ag·o·ny /ˈægənɪ/ 名詞
Ag·o·ny n.; pl. Agonies
1. Violent contest or striving.
The world is convulsed by the agonies of great nations. --Macaulay.
2. Pain so extreme as to cause writhing or contortions of the body, similar to those made in the athletic contests in Greece; and hence, extreme pain of mind or body; anguish; paroxysm of grief; specifically, the sufferings of Christ in the garden of Gethsemane.
Being in an agony he prayed more earnestly. --Luke xxii. 44.
3. Paroxysm of joy; keen emotion.
With cries and agonies of wild delight. --Pope.
4. The last struggle of life; death struggle.
Syn: -- Anguish; torment; throe; distress; pangs; suffering.
Usage: -- Agony, Anguish, Pang. These words agree in expressing extreme pain of body or mind. Agony denotes acute and permanent pain, usually of the whole system., and often producing contortions. Anguish denotes severe pressure, and, considered as bodily suffering, is more commonly local (as anguish of a wound), thus differing from agony. A pang is a paroxysm of excruciating pain. It is severe and transient. The agonies or pangs of remorse; the anguish of a wounded conscience. “Oh, sharp convulsive pangs of agonizing pride!”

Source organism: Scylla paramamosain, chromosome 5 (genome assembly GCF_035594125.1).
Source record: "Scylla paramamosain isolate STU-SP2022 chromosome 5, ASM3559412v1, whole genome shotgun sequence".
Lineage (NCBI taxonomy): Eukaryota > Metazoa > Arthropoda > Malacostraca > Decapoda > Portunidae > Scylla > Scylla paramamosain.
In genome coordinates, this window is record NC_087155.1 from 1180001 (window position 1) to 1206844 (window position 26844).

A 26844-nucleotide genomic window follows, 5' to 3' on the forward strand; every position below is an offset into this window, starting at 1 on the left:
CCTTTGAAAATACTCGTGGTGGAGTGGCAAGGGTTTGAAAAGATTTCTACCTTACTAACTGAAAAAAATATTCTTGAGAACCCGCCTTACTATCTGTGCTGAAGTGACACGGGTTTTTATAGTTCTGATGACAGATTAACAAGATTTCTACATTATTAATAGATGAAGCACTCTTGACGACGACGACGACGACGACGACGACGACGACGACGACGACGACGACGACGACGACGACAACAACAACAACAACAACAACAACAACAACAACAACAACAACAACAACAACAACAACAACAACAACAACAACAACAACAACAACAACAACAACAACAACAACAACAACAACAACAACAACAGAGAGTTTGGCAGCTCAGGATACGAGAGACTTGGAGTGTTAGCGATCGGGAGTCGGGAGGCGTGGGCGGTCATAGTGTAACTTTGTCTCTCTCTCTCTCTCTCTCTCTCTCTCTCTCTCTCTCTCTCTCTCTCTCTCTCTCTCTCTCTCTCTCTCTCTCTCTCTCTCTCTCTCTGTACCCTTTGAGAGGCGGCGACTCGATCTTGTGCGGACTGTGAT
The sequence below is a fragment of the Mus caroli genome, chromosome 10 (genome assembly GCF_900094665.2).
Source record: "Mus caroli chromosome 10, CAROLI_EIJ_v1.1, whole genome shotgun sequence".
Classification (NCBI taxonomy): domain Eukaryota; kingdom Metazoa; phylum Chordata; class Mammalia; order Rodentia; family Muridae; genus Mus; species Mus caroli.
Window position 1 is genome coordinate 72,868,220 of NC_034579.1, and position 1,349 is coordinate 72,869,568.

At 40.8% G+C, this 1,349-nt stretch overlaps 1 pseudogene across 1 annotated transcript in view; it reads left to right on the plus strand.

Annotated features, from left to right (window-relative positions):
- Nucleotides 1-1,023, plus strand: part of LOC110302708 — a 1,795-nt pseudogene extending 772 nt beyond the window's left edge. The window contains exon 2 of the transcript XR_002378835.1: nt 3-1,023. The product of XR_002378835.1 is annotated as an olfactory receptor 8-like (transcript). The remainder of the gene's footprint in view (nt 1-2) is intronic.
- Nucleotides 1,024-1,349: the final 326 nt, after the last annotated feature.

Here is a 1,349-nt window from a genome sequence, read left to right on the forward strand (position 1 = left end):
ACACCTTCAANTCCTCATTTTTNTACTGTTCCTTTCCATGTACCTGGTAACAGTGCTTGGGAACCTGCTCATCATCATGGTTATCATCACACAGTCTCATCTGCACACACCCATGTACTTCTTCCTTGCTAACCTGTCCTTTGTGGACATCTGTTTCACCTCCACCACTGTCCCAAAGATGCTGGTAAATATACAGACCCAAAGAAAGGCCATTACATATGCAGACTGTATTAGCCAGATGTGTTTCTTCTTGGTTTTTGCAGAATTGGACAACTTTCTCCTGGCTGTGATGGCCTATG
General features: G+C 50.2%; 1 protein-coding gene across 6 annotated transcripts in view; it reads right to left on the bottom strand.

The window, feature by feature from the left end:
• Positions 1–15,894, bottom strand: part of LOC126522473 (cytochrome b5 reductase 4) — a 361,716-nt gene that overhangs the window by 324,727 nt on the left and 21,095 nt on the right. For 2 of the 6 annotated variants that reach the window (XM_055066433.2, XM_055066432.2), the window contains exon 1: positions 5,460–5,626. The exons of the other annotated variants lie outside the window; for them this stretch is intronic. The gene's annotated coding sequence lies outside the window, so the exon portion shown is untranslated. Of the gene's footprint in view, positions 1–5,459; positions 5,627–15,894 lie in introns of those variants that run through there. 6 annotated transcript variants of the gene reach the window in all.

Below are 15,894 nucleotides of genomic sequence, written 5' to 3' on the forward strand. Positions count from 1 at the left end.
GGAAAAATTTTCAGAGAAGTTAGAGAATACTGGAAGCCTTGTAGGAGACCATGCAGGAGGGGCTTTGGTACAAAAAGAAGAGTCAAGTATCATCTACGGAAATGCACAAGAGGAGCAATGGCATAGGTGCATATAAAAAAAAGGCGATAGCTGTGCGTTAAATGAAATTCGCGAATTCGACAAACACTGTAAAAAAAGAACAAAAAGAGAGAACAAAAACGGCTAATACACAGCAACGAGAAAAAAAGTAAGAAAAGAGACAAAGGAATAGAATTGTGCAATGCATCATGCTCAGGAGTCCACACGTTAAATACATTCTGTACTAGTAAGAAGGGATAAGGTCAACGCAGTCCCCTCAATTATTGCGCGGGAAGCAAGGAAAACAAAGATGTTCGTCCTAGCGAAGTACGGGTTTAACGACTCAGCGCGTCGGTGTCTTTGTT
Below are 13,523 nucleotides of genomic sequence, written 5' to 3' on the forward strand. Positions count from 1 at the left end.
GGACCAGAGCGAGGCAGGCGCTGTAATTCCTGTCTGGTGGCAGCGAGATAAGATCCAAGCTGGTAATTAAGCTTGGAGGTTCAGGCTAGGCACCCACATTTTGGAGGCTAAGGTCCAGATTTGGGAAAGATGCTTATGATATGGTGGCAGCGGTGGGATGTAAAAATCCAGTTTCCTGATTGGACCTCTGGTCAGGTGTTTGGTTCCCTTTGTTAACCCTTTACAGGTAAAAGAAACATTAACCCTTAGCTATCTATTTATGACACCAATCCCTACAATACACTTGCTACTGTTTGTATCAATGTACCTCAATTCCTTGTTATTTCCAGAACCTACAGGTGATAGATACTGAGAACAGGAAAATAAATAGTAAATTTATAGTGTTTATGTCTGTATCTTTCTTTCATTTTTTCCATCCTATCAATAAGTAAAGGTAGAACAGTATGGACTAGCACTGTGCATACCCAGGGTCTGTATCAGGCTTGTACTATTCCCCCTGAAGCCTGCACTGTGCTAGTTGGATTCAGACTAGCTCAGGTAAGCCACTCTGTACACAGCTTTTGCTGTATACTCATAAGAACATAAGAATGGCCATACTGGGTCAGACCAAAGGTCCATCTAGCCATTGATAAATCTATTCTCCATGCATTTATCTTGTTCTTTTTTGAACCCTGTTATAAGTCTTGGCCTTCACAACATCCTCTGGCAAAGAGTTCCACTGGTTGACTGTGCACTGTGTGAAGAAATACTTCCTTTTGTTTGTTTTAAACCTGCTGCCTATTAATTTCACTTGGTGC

n 1: intense feelings of suffering; acute mental or physical
pain; "an agony of doubt"; "the torments of the damned"
[syn: torment, torture]
2: a state of acute pain [syn: suffering, excruciation]
contest; wrestling; severe struggling with pain and suffering.
Anguish is the reflection on evil that is already past, while
agony is a struggle with evil at the time present. It is only
used in the New Testament by Luke (22:44) to describe our Lord's
fearful struggle in Gethsemane.
The verb from which the noun "agony" is derived is used to
denote an earnest endeavour or striving, as "Strive [agonize] to
enter" (Luke 13:24); "Then would my servants fight" [agonize]
(John 18:36). Comp. 1 Cor. 9:25; Col. 1:29; 4:12; 1 Tim. 6:12; 2
Tim. 4:7, where the words "striveth," "labour," "conflict,"
"fight," are the renderings of the same Greek verb.